Purnima Tanuku also said nurseries play a vital role in teaching tolerance of different faiths and backgrounds to children in their early years.
"We have seen children of all ages taken with parents to fight against the values we hold dear," she told The Guardian.
"This is why it is crucial that pre-school children are given a positive experience of a life of freedom – where people’s views, customs and religions are respected and differences are celebrated."
"A child’s nursery worker is well placed to teach them tolerant values during these delicate, sensitive and formative years.”
Siobhan Freegard, founder of Channel Mum, agrees it's very important for nursery staff - and anyone, for that matter - to report concerns of radical thinking.
“Child abuse or exploitation in any form - including religious extremism - is a serious danger, so it’s right that nurseries report any concerns," she said.
"This isn’t about intruding on parents' personal beliefs, but keeping tiny children safe from harm.
"Children are the world’s future and should be free to have a positive childhood, if we are to build a better and more tolerant world."
Last year nurseries, schools and colleges were included in the Prevent Duty legislation, which focuses on preventing people from "being drawn into terrorism".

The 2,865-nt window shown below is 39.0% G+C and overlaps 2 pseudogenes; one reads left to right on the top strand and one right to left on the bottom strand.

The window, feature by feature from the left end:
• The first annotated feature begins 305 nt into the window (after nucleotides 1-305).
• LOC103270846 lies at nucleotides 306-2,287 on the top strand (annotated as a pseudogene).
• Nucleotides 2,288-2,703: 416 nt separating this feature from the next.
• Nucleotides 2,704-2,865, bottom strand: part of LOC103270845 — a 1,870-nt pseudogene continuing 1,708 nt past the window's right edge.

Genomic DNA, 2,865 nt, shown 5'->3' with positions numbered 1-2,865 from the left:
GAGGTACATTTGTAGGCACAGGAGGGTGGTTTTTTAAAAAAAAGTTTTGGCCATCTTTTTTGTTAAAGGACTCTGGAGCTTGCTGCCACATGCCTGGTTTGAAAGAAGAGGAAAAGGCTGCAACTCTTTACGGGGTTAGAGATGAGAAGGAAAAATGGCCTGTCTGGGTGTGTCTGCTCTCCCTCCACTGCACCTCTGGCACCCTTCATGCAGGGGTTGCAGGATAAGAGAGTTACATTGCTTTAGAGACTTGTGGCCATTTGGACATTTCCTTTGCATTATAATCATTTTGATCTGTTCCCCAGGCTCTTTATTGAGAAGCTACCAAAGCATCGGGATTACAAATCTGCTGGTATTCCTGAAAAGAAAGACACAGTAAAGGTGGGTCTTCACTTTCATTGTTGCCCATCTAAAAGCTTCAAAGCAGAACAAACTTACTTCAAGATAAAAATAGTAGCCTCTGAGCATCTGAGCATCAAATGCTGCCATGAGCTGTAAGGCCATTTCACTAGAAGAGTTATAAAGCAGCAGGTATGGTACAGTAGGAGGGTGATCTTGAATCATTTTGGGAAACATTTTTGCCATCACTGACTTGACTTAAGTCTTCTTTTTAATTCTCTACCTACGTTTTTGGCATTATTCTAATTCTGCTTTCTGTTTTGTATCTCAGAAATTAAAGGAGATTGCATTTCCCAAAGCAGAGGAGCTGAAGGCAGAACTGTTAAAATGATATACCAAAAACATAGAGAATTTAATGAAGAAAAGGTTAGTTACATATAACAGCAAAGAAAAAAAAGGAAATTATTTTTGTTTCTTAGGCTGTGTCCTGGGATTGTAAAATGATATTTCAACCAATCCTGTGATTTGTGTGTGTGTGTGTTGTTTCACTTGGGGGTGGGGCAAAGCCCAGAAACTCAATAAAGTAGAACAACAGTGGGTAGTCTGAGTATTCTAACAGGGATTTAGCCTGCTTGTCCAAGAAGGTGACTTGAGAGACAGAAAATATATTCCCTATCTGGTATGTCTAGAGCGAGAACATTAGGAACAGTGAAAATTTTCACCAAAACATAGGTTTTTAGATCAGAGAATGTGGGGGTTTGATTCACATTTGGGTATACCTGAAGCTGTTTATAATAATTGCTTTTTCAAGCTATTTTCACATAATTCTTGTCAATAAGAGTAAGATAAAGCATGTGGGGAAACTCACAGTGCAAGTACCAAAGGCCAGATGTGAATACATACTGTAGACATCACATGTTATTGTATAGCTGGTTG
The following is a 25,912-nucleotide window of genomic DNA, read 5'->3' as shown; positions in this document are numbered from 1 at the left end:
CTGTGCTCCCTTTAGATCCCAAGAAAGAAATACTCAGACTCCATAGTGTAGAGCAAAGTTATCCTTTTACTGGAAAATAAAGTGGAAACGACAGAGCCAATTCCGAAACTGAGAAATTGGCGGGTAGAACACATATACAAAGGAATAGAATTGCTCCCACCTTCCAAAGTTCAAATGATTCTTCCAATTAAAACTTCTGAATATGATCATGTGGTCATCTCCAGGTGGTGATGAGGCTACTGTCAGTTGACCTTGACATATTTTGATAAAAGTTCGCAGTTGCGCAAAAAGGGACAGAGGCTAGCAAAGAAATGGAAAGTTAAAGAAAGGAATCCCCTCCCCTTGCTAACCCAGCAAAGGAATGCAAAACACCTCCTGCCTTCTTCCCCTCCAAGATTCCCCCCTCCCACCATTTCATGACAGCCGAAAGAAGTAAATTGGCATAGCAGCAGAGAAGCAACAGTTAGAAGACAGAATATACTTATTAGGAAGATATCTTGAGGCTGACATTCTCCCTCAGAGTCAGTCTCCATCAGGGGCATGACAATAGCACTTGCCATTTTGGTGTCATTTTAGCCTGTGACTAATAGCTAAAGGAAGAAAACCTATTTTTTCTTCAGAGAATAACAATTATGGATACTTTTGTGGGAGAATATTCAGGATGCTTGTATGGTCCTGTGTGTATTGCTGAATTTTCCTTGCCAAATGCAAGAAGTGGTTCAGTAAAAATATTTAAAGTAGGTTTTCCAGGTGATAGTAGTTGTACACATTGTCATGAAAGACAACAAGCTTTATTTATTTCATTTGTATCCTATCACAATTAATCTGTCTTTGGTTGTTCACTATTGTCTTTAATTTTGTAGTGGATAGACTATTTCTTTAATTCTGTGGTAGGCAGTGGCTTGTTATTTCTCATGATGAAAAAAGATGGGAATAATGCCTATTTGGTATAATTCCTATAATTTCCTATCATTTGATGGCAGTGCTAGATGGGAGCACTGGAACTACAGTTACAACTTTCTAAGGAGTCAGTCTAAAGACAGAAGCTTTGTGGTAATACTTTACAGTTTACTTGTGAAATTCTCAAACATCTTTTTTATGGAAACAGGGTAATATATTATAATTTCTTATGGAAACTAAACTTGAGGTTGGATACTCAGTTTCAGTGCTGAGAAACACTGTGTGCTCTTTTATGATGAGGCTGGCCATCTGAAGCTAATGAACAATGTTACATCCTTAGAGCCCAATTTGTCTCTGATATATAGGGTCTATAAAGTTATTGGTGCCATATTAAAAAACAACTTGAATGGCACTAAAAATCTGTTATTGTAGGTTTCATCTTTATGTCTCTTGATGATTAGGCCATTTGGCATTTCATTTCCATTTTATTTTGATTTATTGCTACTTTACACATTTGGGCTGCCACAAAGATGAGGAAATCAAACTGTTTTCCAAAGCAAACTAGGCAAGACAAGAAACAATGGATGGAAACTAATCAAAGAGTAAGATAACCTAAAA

Tanuku said people might be surprised that children of a nursery age could be radicalised, but it is an issue - and one that needs to be addressed.
She explained that due to tighter staff-child ratios, nursery workers have closer relationships with the children, which makes them more likely to spot the signs of radicalisation in both pupils and their parents.
As such, she said nursery practitioners have a "duty" to report any concerns they may have about a parent or child's behaviour.
"We need to continue to do this and society needs to recognise their positive influence on children in order to try to prevent more children losing their free will to terrorists," she added.
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